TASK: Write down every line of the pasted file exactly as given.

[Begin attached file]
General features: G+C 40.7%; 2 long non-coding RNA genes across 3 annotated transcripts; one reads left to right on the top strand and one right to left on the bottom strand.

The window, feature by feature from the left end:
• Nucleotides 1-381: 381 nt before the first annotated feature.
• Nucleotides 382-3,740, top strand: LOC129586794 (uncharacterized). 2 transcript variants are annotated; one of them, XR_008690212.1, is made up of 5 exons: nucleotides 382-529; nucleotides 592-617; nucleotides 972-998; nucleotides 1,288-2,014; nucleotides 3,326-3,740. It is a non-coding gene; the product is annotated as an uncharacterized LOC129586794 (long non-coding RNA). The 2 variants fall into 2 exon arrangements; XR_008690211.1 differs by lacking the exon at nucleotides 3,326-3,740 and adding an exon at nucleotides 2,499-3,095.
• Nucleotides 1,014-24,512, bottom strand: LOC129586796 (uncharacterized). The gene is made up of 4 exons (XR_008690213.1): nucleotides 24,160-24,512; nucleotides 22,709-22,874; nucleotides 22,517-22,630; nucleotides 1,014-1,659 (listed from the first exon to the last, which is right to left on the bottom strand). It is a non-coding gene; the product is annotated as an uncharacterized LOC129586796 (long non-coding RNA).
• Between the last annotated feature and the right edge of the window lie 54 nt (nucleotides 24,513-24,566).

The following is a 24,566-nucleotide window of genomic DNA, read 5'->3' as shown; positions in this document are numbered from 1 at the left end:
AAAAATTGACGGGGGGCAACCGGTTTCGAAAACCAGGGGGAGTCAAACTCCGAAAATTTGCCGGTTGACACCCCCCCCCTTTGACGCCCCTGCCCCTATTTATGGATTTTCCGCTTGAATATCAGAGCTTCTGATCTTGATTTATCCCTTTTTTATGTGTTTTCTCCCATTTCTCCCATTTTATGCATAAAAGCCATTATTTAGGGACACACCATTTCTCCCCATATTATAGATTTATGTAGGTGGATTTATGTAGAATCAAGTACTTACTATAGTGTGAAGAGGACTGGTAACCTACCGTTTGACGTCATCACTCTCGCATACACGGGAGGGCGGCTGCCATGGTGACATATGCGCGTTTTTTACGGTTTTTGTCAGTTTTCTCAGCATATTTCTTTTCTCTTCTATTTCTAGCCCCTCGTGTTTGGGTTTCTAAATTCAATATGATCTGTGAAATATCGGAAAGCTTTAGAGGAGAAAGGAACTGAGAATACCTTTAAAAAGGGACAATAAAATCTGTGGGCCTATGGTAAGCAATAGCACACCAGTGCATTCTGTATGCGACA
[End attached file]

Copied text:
General features: G+C 40.7%; 2 long non-coding RNA genes across 3 annotated transcripts; one reads left to right on the top strand and one right to left on the bottom strand.

The window, feature by feature from the left end:
• Nucleotides 1-381: 381 nt before the first annotated feature.
• Nucleotides 382-3,740, top strand: LOC129586794 (uncharacterized). 2 transcript variants are annotated; one of them, XR_008690212.1, is made up of 5 exons: nucleotides 382-529; nucleotides 592-617; nucleotides 972-998; nucleotides 1,288-2,014; nucleotides 3,326-3,740. It is a non-coding gene; the product is annotated as an uncharacterized LOC129586794 (long non-coding RNA). The 2 variants fall into 2 exon arrangements; XR_008690211.1 differs by lacking the exon at nucleotides 3,326-3,740 and adding an exon at nucleotides 2,499-3,095.
• Nucleotides 1,014-24,512, bottom strand: LOC129586796 (uncharacterized). The gene is made up of 4 exons (XR_008690213.1): nucleotides 24,160-24,512; nucleotides 22,709-22,874; nucleotides 22,517-22,630; nucleotides 1,014-1,659 (listed from the first exon to the last, which is right to left on the bottom strand). It is a non-coding gene; the product is annotated as an uncharacterized LOC129586796 (long non-coding RNA).
• Between the last annotated feature and the right edge of the window lie 54 nt (nucleotides 24,513-24,566).

The following is a 24,566-nucleotide window of genomic DNA, read 5'->3' as shown; positions in this document are numbered from 1 at the left end:
AAAAATTGACGGGGGGCAACCGGTTTCGAAAACCAGGGGGAGTCAAACTCCGAAAATTTGCCGGTTGACACCCCCCCCCTTTGACGCCCCTGCCCCTATTTATGGATTTTCCGCTTGAATATCAGAGCTTCTGATCTTGATTTATCCCTTTTTTATGTGTTTTCTCCCATTTCTCCCATTTTATGCATAAAAGCCATTATTTAGGGACACACCATTTCTCCCCATATTATAGATTTATGTAGGTGGATTTATGTAGAATCAAGTACTTACTATAGTGTGAAGAGGACTGGTAACCTACCGTTTGACGTCATCACTCTCGCATACACGGGAGGGCGGCTGCCATGGTGACATATGCGCGTTTTTTACGGTTTTTGTCAGTTTTCTCAGCATATTTCTTTTCTCTTCTATTTCTAGCCCCTCGTGTTTGGGTTTCTAAATTCAATATGATCTGTGAAATATCGGAAAGCTTTAGAGGAGAAAGGAACTGAGAATACCTTTAAAAAGGGACAATAAAATCTGTGGGCCTATGGTAAGCAATAGCACACCAGTGCATTCTGTATGCGACA